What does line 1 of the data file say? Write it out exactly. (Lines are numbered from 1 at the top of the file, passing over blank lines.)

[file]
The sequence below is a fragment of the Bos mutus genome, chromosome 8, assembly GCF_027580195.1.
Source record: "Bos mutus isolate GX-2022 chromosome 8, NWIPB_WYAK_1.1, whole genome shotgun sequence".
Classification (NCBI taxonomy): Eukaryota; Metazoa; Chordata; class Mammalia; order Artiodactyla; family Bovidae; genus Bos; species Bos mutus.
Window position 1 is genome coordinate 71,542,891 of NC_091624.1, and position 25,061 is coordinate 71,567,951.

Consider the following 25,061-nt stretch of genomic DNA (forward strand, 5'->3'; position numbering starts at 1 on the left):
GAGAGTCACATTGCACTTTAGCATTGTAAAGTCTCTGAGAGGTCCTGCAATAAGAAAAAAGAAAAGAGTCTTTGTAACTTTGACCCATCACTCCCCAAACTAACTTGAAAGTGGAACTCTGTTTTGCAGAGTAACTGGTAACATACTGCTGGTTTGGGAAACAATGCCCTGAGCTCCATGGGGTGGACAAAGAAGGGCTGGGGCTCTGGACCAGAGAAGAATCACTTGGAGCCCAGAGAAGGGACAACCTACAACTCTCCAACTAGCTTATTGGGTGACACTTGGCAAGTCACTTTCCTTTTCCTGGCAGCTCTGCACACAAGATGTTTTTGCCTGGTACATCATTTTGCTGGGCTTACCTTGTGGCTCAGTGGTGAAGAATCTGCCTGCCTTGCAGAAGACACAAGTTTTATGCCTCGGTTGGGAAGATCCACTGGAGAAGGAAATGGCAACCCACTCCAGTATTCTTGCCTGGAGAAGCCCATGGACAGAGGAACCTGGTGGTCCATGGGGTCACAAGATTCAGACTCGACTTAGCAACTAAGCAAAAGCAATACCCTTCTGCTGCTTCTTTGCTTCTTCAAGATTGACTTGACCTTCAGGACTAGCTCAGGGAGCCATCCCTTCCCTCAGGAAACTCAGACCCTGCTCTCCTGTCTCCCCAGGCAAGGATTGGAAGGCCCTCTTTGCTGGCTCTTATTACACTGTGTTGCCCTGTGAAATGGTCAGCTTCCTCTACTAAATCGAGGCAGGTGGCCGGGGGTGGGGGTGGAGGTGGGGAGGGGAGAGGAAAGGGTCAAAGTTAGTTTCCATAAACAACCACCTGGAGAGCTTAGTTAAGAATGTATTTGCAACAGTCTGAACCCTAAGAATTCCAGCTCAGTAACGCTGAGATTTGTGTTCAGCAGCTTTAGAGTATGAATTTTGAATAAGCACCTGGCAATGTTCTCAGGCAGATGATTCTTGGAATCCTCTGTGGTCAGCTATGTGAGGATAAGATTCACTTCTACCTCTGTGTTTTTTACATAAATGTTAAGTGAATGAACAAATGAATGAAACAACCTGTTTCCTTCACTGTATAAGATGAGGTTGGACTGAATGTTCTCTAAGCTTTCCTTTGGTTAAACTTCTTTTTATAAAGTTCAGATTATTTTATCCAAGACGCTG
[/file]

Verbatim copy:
The sequence below is a fragment of the Bos mutus genome, chromosome 8, assembly GCF_027580195.1.